Shane Jones has conceded New Zealand First's future can't be dependent on him winning the prized Northland seat.
Northland has become the next best thing to a safety net for the party, which polled just 2 percent in the last Newshub-Reid Research poll - under the 5 percent needed to get back into Parliament.
If Northland's a battleground for New Zealand First, these don't sound like the words of a victor.
"Despite my ego and big words I can't match the mana of my leader," Jones said on Newshub Nation on Saturday.
"The reality is for a minority party like NZ First we harvest our votes in the four winds. We don't rely on one candidate like myself."
Jones is conceding New Zealand First's future can't rely on winning Northland.
"I do believe I can be a magnet up north but in order to achieve the perpetuation of our political movement in Parliament we need to gather votes from everywhere," he said.
Key to his party's strategy is killing off their unwanted sibling in Government.
"I'm going to do everything in my power to ensure the Greens do not survive," he told Newshub.
Under Labour it'd be his $3 billion Provincial Growth Fund (PGF) that wouldn't survive, though Labour's candidate Willow-Jean Prime is keen to see it continue.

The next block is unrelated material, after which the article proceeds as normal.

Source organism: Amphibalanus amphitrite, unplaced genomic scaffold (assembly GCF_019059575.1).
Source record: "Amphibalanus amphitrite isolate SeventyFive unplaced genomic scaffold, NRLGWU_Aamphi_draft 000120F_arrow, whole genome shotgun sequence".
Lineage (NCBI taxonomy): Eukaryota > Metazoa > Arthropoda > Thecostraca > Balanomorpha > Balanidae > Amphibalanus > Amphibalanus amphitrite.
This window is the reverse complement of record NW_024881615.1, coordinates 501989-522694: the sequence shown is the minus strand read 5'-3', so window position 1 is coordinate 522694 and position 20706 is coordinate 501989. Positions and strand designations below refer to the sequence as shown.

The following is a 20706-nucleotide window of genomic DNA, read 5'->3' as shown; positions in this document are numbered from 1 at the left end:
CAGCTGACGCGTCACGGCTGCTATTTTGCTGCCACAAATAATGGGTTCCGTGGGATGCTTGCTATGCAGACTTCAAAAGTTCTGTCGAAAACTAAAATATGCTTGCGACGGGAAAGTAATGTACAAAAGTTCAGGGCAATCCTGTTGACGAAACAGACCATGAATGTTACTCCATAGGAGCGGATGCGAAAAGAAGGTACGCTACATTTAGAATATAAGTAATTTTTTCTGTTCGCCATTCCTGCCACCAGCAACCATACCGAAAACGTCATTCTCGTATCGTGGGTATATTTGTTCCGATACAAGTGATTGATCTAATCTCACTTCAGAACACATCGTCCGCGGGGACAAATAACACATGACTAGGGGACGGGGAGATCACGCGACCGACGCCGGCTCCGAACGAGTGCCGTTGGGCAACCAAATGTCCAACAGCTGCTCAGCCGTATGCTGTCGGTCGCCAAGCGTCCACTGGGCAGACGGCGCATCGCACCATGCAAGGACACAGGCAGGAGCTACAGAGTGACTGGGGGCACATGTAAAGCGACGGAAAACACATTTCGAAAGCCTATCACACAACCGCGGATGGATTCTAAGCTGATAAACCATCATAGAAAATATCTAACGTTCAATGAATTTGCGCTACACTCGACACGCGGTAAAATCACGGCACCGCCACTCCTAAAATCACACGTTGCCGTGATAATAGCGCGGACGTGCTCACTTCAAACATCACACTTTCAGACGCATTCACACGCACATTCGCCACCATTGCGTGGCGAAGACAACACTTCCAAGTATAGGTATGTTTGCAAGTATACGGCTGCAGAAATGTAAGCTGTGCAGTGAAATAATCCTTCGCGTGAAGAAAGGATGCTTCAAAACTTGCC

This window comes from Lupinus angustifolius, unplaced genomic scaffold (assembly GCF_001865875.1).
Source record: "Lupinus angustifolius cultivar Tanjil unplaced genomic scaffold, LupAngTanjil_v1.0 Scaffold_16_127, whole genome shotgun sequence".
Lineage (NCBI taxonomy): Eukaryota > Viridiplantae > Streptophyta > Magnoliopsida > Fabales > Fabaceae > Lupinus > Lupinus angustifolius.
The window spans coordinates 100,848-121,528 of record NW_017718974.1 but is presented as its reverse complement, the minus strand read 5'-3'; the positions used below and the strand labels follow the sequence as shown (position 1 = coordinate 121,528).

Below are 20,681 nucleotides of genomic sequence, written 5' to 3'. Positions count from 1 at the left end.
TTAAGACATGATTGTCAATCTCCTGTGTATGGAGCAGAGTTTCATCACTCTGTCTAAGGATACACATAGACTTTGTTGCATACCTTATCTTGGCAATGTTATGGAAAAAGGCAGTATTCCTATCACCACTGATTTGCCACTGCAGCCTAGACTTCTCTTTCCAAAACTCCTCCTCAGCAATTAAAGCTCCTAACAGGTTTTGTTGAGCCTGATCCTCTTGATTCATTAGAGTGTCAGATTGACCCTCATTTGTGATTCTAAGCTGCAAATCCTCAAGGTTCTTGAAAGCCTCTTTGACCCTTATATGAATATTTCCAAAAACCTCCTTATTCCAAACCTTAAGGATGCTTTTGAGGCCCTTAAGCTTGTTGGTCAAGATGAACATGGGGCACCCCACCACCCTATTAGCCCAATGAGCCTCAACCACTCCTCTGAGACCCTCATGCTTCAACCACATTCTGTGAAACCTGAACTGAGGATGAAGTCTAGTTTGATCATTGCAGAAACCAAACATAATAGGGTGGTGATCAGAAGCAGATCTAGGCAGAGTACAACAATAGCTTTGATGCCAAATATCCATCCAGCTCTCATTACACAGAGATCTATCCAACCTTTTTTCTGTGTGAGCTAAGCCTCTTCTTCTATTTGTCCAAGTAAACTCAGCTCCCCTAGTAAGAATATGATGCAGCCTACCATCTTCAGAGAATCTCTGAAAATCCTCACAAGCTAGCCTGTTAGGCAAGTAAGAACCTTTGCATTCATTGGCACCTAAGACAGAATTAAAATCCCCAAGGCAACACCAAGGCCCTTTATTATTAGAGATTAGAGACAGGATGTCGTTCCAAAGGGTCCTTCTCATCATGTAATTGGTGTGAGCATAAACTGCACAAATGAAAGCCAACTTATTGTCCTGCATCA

"Absolutely I have seen the benefit of the PGF," she says.
National's Matt King - who took the seat off Winston Peters at the last election - would prioritise roading instead.
"Investing in the regions is a good thing but some of these projects that the PGF have funded do not pass muster," he says.
But every party's claiming to be the gang busters.
"We cannot tolerate a culture of excessive drug use. I'm hardline against gangs," Jones says.
"We've got to target them, we've got to go hard, we need to hit them hard, " King says.
"If it was that simple we would have addressed the issue and solved it already," Prime says.
Northland's an electorate that typically votes National, apart from a blip when Peters took the seat in the 2015 by-election.
That was with a nod from Labour - without it, it's a tall order.